July 17, 2006 at 9:22 PM #6908qcomerParticipant
I think most of us understand that there is actually a liquidity or money supply or credit bubble rather than a housing bubble to be exact. A friend of mine believes that renting money (owning house) is better than renting housing (owning money) right now since he is very bearish on the US dollar (money). As per him, since this is essentially a dollar/money bubble, it doesn’t make sense to keep accumulating more of that money or dollar. This is also the reason why he thinks prices of assets he owns (house) will not come down but the price of asset that I own (dollar) will come down to compensate for it. What doyou guys think?July 17, 2006 at 9:24 PM #28638qcomerParticipant
Also, if this is essentially a credit bubble, there are 2 ways for the US Govt to get out of that increased liquidity bubble.
1) Keep increasing interest rates and tighten money supply irrespective of the economy until the resulting increase in savings brings back the equilibrium in liquidity. This will help the “savers” like most of us but will kill the commodity bubble (housing, metals, etc). This option, however, maybe somewhat unpopular.
2) Naturally, the second way is that since there is a lot more greenback out there, its value should come down. So Govt doesn’t increase rates further and instead chooses to cut rates back and let the dollar decline. This will also boost US exports, help reduce the huge trade deficit and reduce our foreign debt automatically. However, this will be very bad for savers like most of us with most of their savings invested in CDs, MMs or other dollar denominated securities. It will boost people owning hard assets like homes and may well save housing from a hard landing.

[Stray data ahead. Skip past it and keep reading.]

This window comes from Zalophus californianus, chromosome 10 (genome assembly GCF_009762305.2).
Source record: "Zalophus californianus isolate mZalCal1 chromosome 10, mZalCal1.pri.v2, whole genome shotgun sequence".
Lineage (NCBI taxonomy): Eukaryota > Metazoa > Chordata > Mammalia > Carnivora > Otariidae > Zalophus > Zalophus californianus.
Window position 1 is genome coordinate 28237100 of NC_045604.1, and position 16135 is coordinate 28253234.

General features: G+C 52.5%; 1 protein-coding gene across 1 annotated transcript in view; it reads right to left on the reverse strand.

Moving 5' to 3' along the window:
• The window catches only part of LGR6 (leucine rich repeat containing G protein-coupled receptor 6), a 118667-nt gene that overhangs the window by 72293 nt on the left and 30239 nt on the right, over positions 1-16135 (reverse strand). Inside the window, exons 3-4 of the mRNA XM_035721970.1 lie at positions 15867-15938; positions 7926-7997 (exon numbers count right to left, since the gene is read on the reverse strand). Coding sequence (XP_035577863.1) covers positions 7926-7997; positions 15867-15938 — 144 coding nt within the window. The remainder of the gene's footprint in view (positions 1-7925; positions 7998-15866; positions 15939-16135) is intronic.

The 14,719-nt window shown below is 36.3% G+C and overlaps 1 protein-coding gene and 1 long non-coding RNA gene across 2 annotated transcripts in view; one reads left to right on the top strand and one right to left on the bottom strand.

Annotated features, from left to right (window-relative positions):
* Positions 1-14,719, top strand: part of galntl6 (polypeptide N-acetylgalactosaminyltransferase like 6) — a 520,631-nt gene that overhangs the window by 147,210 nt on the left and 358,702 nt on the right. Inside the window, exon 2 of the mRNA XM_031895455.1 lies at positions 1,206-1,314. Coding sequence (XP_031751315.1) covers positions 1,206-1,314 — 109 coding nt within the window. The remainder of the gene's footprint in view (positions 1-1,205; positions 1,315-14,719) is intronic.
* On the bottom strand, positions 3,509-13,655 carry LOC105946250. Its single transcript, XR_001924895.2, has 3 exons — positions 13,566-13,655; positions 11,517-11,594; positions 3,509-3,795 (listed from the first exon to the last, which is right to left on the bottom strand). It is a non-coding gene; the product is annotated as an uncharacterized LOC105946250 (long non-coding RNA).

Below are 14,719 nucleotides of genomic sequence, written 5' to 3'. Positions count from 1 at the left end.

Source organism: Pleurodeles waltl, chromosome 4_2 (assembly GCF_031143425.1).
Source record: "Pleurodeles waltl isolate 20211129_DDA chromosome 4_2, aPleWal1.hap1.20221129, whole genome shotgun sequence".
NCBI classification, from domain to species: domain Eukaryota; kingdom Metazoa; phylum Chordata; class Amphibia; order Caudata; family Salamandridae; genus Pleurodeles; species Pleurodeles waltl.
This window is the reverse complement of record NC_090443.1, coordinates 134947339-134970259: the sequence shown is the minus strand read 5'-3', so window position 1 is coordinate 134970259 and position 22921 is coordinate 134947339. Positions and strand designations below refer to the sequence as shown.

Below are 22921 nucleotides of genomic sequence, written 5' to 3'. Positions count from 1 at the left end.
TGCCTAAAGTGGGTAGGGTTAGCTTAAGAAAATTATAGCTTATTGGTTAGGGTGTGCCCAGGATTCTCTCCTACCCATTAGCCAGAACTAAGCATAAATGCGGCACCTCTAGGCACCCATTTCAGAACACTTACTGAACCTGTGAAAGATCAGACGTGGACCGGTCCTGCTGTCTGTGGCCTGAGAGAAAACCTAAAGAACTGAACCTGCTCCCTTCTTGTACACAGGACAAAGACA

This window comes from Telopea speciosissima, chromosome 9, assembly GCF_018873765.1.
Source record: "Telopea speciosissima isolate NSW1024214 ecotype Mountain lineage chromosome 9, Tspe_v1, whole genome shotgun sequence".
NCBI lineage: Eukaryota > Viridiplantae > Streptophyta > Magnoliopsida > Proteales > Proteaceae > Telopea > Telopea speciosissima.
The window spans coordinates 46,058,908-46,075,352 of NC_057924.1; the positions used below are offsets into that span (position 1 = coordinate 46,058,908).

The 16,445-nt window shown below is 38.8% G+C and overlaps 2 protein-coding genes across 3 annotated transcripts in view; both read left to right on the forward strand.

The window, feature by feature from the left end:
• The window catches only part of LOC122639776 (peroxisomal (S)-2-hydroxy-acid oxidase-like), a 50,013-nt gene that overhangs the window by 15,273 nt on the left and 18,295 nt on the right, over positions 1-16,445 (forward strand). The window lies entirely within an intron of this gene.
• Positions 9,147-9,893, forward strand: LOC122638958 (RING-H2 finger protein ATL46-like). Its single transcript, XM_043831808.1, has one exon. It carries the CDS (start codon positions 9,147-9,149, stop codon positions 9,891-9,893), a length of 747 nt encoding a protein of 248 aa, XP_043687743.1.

Consequently, if you tend to believe that point # 2 is more likely of the two scenarios to happen then what are the strategies or backup plans for such scenario, if it happens? Shouldn’t we have some backup plan for scenario # 2 or is it a very unrealistic scenario? Gold and PMs seem to be over valued due to lot of speculation right now. So where to put money then? Foregin Currency ETFs or Foreign Currency CDs by EverBank or buy Treasuries of countries like Canda? Or put money in Global Bonds Funds? What percentage should be invested in foreign currencies? Please comment as I would love to hear what more senior and experienced members on this board think who have actually seen previous recessions or bubbles.July 17, 2006 at 9:28 PM #28639FormerOwnerParticipant
I’ve still got a lot to learn about macro-economics BUT wouldn’t #2 end up increasing long-term mortgage rates anyway since bond holders would require higher interest rates for holding dollar-denominated notes? Long term bond rates drive long term mortage rates as far as I know. That would still kill the housing market by driving up monthly mortgage payments. Any thoughts?July 17, 2006 at 9:51 PM #28646BugsParticipant
It’s a two-headed coin, and for the fools it doesn’t much make any difference which side comes up. The problem with the devaluated dollar scenario is that everyone will get hurt by it, even those who were not so foolish as to let themselves get overextended. An outright price correction is much more fair because it zeroes in on the weak.July 18, 2006 at 2:58 AM #28666powaysellerParticipant
Why does your friend think there is a higher probability of depreciation in the US$, than in housing? Does he believe housing prices will stay flat?
Why do you have to put your money in US$, when you could buy stocks, euros, Canadian $, yen, gold, oil, precious metals?
I also believe the dollar will depreciate, and would like to diversify, but I don’t know if it will, or by how much. However, housing prices are falling. That is a fact. Your friend seems to be missing something?
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